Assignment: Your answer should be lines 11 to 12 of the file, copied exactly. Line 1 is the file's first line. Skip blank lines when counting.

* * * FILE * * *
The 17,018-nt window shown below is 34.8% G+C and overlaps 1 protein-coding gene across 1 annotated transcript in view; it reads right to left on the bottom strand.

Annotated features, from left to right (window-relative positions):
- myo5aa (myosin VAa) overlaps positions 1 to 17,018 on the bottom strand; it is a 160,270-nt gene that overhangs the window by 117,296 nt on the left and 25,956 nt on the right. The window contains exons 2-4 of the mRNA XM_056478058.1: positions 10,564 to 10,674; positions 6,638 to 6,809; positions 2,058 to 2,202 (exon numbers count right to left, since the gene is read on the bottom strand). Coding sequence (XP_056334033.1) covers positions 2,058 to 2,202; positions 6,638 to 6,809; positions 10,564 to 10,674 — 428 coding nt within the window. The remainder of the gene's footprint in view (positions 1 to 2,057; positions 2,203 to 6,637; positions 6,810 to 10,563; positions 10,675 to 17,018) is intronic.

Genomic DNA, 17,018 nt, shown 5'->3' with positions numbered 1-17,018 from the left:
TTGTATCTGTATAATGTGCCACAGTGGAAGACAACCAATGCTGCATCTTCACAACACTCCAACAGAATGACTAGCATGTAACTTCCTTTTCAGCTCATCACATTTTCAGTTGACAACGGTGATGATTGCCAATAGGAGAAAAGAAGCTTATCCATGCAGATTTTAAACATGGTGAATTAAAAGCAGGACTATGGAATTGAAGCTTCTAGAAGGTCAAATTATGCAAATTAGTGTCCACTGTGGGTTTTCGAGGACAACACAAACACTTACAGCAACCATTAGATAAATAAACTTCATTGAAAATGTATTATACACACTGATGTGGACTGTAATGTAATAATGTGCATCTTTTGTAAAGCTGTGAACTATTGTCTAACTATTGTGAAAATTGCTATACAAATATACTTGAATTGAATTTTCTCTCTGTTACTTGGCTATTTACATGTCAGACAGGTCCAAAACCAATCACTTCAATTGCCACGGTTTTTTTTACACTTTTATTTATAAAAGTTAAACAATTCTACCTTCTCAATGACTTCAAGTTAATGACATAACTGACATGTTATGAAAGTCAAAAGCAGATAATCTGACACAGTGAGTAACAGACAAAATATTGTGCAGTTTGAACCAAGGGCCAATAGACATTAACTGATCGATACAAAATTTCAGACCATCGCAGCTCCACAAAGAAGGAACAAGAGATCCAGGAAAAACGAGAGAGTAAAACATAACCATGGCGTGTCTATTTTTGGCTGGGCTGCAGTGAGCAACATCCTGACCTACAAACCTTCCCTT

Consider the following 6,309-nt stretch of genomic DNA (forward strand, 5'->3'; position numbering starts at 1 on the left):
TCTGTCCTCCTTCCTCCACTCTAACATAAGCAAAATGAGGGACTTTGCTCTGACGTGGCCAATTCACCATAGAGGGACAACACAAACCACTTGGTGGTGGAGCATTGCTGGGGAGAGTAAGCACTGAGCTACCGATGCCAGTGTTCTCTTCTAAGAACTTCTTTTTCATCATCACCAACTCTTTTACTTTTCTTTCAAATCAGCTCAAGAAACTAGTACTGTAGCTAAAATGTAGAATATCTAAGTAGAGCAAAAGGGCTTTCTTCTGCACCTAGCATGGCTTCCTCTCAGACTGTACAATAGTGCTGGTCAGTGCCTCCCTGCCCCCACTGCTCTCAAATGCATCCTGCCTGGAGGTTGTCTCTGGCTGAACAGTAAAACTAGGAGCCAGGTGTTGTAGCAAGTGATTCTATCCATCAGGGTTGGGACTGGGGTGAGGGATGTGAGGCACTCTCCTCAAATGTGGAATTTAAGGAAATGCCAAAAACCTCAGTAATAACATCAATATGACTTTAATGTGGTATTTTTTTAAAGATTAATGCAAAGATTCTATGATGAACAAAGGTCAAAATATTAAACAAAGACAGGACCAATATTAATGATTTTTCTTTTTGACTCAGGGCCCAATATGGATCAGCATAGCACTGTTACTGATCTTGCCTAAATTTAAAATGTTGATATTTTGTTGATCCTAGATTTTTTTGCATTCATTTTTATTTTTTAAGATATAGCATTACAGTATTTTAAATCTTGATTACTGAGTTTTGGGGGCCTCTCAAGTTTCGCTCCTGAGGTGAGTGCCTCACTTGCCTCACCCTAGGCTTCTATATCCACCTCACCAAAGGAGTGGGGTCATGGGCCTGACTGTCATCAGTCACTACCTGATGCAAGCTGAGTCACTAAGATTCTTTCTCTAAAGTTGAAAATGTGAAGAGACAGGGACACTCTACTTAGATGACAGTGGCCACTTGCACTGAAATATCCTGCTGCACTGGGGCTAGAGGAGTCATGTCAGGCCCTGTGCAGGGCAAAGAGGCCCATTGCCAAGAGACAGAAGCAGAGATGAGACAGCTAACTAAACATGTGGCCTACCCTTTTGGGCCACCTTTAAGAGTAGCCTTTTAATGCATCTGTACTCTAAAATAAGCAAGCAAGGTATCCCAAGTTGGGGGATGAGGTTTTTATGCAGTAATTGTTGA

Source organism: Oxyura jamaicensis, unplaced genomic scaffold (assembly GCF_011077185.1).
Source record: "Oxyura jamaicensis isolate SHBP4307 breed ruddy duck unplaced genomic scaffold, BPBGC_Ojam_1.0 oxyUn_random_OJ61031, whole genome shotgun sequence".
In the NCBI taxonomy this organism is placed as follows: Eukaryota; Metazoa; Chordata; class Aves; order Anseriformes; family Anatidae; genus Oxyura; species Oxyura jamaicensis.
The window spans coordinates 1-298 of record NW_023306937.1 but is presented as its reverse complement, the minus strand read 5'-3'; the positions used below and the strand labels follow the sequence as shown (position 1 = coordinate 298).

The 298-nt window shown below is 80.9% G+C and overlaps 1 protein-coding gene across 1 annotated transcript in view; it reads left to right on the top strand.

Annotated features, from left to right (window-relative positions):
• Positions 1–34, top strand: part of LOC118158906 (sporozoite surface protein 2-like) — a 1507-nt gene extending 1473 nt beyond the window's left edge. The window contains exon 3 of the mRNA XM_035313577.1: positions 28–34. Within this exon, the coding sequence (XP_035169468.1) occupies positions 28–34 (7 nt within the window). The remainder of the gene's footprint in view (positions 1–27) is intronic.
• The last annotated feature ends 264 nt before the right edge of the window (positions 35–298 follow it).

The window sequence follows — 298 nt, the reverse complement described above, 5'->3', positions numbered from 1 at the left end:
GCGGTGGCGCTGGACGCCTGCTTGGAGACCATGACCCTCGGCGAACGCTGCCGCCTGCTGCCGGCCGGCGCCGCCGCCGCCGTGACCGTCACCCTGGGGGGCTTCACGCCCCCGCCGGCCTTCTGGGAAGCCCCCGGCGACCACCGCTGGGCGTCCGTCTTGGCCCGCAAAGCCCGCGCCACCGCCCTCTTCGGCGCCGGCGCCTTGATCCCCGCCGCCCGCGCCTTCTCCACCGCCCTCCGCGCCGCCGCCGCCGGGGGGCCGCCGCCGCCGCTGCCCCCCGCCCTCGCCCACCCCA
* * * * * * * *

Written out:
The window spans coordinates 1-298 of record NW_023306937.1 but is presented as its reverse complement, the minus strand read 5'-3'; the positions used below and the strand labels follow the sequence as shown (position 1 = coordinate 298).

The 298-nt window shown below is 80.9% G+C and overlaps 1 protein-coding gene across 1 annotated transcript in view; it reads left to right on the top strand.